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There is a small cellar hole at the northern end of the big (Middle) island.I also was turned back by the creek first time I went out there at high tide in winter.Went back in summer with intent to swim the crik and it was low tide thats when I found the cedar flooring as your picture shows,I have since waded or walked across it many times. I have never seen such big deer highways in my life.It was like a lawn mower had went through the reeds to the island,fully five foot wide highway.
 
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GermanG

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Apr 2, 2005
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Little Egg Harbor
The more I look at the maps and aerials the more I'm thinking the area surrounded by the higher dike is on the small side for a farm and perhaps might be the spoils site it was originally thought as. I wouldn't rule it out 100% though. But there seems to be a older dike surrounding the larger area just to the west however. I was looking at a natural resource inventory online for Greenwich Twp and it does mention many old diked farms on and around the Bayshore tract.
 
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amf

Explorer
May 20, 2006
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Swedesboro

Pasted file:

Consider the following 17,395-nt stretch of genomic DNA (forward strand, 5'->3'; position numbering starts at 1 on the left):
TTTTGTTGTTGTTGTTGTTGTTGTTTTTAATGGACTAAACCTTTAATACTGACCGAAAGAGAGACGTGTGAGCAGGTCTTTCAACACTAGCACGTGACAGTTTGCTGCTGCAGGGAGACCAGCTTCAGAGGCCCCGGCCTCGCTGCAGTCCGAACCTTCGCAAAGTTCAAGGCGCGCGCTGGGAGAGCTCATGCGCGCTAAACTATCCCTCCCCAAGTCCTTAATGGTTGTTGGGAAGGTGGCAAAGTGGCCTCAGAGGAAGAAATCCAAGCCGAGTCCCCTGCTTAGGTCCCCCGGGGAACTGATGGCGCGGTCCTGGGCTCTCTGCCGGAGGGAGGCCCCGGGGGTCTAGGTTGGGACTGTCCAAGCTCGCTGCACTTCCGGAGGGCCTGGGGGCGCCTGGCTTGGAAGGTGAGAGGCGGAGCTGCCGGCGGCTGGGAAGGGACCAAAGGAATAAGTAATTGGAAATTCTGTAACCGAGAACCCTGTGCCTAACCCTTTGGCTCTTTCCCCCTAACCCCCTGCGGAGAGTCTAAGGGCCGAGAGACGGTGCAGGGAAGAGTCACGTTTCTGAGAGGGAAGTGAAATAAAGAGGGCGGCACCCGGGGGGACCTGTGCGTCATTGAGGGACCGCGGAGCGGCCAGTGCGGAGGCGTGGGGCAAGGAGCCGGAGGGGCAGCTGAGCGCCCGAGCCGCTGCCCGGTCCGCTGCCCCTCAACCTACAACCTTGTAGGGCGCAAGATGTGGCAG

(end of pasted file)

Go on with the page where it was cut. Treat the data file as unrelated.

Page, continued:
From the aerials it looks like the dike came in sometime between the “1980s” images and 1995. It’s not an ancient structure.
Yup. I believe it was constructed around the time they were trying to establish a port on the Cohansey in Bridgeton. There was a small dredge disposal area there and another in Bridgeton next to the wastewater treatment plant.
 
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martink

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Apr 5, 2009
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Hammonton NJ
Yup. I believe it was constructed around the time they were trying to establish a port on the Cohansey in Bridgeton. There was a small dredge disposal area there and another in Bridgeton next to the wastewater treatment plant.
Yes. I'm Googling "Bridgeton Port Authority" and see years of articles about this apparent boondoggle. This opinion piece from 5 years ago gives a bit of the history. There's also a reference to a 1985 "cultural resources investigation" by the Army Corp on "Tindal Island" in connection to what they call maintenance dredging. I think this is the third spelling of the island's name I've seen.